Tara Lachapelle is a Bloomberg Gadfly columnist covering deals. She previously wrote an M&A column for Bloomberg News.

It's time to bench the analysts for Dick's Sporting Goods Inc. 

Shares of the Pittsburgh-based athletics retailer had already tumbled 34 percent this year through Monday, three times the average loss for the S&P retail index. If that weren't enough, Dick's then reported second-quarter earnings on Tuesday that missed estimates and provided a profit forecast for the year that fell well short of the lowest figure in the analyst community. The stock sank further in early trading, dropping about 15 percent. 

As Dick's Sporting Goods tries to guard its turf, investors will need to temper profit expectations
Source: Bloomberg

Astonishingly, the majority of analysts have continued to recommend purchasing Dick's shares, and none switched to a sell rating as of yet. Their average price target as of Tuesday morning is now a whopping 67 percent higher than where the shares were trading. Even if they bounce back some during the day, it's still clear that analysts are wrong about Dick's: Consolidation in the sporting-goods industry is not enough to help it fight the forces of the internet. 

Off Target
Analysts were mistaken in recommending investors buy Dick's shares ahead of second-quarter earnings. The stock dropped Tuesday morning:
Source: Bloomberg

CEO Edward Stack, whose father, Dick Stack, founded the business, said in the earnings statement on Tuesday that even though the chain gained market share and its online efforts had been effective, sales were weak in hunting, licensed and athletic apparel. That last part spells online competition, which will only get worse. And while earnings were up from the year-ago quarter, Dick's may sacrifice profit gains going forward as Stack signaled a surge in promotions and marketing spending for the rest of the year:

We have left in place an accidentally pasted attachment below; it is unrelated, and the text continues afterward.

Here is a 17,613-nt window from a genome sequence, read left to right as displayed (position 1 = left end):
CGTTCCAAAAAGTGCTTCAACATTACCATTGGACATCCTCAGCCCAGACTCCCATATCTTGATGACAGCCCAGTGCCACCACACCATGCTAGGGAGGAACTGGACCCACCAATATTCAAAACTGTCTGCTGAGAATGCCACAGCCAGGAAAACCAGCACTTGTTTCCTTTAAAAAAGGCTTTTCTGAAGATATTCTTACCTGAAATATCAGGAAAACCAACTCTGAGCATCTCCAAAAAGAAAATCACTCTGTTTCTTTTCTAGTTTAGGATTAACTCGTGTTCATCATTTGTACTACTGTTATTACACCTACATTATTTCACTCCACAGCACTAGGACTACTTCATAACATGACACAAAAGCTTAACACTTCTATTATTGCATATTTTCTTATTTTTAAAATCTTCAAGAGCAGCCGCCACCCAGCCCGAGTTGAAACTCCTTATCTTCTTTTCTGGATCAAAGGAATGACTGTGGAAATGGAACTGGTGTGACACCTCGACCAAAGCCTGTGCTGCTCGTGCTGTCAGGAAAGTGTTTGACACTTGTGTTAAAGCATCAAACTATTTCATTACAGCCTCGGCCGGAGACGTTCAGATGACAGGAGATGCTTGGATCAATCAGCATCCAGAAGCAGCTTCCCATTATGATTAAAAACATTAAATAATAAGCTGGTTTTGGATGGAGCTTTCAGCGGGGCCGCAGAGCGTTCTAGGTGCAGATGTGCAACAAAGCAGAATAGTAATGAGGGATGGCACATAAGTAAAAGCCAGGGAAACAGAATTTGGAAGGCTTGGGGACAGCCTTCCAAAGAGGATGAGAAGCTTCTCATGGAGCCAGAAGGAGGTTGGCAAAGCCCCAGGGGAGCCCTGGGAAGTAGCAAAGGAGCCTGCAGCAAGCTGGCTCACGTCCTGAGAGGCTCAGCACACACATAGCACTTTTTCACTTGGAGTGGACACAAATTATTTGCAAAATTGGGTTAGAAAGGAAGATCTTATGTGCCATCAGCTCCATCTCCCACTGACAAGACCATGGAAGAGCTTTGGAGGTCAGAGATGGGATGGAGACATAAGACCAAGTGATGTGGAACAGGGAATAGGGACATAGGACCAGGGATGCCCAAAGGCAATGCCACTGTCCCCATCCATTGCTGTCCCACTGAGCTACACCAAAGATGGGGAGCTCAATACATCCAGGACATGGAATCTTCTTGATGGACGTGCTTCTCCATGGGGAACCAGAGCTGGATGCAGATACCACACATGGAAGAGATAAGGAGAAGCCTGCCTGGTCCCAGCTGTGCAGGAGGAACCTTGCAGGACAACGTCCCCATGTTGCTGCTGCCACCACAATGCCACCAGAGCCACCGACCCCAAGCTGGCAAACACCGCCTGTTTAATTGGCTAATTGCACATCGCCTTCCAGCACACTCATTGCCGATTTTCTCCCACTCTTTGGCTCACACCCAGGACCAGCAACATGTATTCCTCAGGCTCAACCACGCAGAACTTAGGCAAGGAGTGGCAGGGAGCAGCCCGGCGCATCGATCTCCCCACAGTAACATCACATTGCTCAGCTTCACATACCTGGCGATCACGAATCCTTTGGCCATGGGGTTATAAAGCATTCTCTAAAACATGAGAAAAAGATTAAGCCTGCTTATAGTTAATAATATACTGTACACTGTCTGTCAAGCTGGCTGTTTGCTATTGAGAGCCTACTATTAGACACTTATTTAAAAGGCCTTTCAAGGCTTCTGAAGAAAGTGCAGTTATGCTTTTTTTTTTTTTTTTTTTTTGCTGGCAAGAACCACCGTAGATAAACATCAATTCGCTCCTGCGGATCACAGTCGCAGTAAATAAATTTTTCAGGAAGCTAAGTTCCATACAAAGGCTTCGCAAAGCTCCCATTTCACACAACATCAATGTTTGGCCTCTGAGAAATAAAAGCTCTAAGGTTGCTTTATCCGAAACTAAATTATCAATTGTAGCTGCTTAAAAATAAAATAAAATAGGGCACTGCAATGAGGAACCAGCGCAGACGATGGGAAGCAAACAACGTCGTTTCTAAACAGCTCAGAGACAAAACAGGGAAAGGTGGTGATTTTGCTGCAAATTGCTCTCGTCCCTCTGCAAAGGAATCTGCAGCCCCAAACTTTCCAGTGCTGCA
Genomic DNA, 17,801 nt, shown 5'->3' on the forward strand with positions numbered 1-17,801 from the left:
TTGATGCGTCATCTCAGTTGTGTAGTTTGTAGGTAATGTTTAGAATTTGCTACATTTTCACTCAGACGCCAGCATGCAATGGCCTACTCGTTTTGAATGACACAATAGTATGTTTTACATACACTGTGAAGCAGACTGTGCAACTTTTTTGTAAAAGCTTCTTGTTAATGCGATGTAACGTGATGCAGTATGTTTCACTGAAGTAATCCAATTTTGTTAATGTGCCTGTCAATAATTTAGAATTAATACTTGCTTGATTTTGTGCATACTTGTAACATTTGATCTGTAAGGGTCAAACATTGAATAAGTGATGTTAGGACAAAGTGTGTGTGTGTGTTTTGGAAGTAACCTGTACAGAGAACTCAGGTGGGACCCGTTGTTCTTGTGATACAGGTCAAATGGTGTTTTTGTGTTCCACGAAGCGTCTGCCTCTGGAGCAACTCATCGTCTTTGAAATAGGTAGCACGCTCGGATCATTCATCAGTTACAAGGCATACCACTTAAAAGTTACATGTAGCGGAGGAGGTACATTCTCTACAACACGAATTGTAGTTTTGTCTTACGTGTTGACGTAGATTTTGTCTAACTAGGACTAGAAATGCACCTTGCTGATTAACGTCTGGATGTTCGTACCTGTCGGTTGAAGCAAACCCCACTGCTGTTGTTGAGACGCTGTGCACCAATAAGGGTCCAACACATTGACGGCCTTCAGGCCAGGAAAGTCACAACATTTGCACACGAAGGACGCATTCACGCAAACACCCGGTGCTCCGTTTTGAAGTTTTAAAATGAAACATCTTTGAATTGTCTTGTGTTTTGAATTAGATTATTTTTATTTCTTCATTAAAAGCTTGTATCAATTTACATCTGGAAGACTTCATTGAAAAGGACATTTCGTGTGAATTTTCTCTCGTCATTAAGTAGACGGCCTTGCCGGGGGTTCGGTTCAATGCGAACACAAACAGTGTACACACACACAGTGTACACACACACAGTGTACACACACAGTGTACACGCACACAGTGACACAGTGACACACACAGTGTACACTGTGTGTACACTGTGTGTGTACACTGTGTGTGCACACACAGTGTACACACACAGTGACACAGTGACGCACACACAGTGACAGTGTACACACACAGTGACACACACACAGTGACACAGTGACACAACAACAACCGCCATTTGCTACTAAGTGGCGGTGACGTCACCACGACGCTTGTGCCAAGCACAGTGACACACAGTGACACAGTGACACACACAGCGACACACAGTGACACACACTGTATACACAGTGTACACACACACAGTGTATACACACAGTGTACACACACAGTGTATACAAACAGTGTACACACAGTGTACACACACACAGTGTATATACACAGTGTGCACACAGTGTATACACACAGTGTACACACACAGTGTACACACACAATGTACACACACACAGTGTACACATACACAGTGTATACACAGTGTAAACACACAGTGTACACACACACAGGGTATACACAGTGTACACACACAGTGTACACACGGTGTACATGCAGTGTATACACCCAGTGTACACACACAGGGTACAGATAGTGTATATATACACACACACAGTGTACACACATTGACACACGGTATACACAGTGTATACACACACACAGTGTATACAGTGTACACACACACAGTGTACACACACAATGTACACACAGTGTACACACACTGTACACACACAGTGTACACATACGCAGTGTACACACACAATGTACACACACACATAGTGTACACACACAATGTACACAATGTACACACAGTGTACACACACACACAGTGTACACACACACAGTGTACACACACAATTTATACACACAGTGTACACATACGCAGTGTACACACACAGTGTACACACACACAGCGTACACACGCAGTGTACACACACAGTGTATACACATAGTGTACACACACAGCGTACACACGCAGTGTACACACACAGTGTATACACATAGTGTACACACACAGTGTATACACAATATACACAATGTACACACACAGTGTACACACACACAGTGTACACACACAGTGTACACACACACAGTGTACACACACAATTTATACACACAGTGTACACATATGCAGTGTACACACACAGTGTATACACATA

"We will aggressively protect our market share."

The downfall of much of the brick-and-mortar retailing industry is not only painful for shareholders but also employees and locales that depend on these businesses. It seems the only ones sure to make money are the short-sellers. Short interest in Dick's is about 13 percent of its float, compared with less than 6 percent a year ago. Shorts were up $65 million when the market opened, bringing year-to-date profits to $232 million, according to financial analytics firm S3 Partners. 

As overly optimistic analysts score Dick's, bears have swooped in with short positions that are paying off
Source: S3 Partners

As Dick's fights a tug-of-war between trying to maintain profitability and trying to protect its market share, investors should be wary of bullish analyst forecasts. The bottom is not yet in sight. 

This column does not necessarily reflect the opinion of Bloomberg LP and its owners.

To contact the author of this story:
Tara Lachapelle in New York at

To contact the editor responsible for this story:
Daniel Niemi at